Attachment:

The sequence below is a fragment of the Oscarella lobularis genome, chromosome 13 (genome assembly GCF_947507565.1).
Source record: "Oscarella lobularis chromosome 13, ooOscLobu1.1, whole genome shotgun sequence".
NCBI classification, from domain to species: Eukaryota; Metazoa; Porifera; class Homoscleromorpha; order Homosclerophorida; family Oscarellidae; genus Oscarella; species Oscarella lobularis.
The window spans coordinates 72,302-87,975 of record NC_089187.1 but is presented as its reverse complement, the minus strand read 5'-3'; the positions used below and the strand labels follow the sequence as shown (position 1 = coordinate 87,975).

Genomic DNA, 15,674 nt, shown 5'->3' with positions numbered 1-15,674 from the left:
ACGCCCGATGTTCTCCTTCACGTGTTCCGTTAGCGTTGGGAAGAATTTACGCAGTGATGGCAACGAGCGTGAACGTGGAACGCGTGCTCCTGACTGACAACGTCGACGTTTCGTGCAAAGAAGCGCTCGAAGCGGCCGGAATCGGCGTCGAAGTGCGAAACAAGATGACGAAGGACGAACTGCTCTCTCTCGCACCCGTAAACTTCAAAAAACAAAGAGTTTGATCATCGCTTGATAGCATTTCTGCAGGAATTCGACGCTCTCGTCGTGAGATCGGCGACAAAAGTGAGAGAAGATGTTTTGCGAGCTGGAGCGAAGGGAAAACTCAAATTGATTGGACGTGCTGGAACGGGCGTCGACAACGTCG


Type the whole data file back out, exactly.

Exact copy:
The sequence below is a fragment of the Oscarella lobularis genome, chromosome 13 (genome assembly GCF_947507565.1).
Source record: "Oscarella lobularis chromosome 13, ooOscLobu1.1, whole genome shotgun sequence".
NCBI classification, from domain to species: Eukaryota; Metazoa; Porifera; class Homoscleromorpha; order Homosclerophorida; family Oscarellidae; genus Oscarella; species Oscarella lobularis.
The window spans coordinates 72,302-87,975 of record NC_089187.1 but is presented as its reverse complement, the minus strand read 5'-3'; the positions used below and the strand labels follow the sequence as shown (position 1 = coordinate 87,975).

Genomic DNA, 15,674 nt, shown 5'->3' with positions numbered 1-15,674 from the left:
ACGCCCGATGTTCTCCTTCACGTGTTCCGTTAGCGTTGGGAAGAATTTACGCAGTGATGGCAACGAGCGTGAACGTGGAACGCGTGCTCCTGACTGACAACGTCGACGTTTCGTGCAAAGAAGCGCTCGAAGCGGCCGGAATCGGCGTCGAAGTGCGAAACAAGATGACGAAGGACGAACTGCTCTCTCTCGCACCCGTAAACTTCAAAAAACAAAGAGTTTGATCATCGCTTGATAGCATTTCTGCAGGAATTCGACGCTCTCGTCGTGAGATCGGCGACAAAAGTGAGAGAAGATGTTTTGCGAGCTGGAGCGAAGGGAAAACTCAAATTGATTGGACGTGCTGGAACGGGCGTCGACAACGTCG